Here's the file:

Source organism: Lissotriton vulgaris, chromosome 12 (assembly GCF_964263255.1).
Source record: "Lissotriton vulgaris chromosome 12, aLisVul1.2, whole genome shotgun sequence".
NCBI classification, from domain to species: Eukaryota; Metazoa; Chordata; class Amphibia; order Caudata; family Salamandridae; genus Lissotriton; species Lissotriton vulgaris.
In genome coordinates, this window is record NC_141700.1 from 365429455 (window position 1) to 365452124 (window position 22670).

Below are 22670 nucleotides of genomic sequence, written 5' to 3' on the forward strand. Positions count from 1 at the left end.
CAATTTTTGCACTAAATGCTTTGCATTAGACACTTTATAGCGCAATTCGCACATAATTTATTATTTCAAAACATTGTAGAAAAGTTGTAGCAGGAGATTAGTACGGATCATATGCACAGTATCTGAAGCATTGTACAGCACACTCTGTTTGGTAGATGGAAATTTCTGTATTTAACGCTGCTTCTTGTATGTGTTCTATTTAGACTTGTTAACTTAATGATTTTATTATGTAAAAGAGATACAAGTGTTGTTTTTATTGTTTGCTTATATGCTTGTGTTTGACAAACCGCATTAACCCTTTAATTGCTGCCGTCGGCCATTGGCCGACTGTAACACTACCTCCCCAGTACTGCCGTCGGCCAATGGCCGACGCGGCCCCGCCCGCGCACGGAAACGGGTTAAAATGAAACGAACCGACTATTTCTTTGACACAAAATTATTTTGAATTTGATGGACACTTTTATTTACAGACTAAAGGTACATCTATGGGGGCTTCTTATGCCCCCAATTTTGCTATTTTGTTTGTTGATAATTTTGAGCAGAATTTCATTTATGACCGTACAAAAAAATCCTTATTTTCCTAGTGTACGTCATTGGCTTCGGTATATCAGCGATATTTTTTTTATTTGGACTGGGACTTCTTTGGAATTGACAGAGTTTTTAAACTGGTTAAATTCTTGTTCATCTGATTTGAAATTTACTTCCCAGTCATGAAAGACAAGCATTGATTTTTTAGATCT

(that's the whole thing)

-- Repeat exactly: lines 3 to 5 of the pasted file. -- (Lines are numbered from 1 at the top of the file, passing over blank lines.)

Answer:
NCBI classification, from domain to species: Eukaryota; Metazoa; Chordata; class Amphibia; order Caudata; family Salamandridae; genus Lissotriton; species Lissotriton vulgaris.
In genome coordinates, this window is record NC_141700.1 from 365429455 (window position 1) to 365452124 (window position 22670).

Below are 22670 nucleotides of genomic sequence, written 5' to 3' on the forward strand. Positions count from 1 at the left end.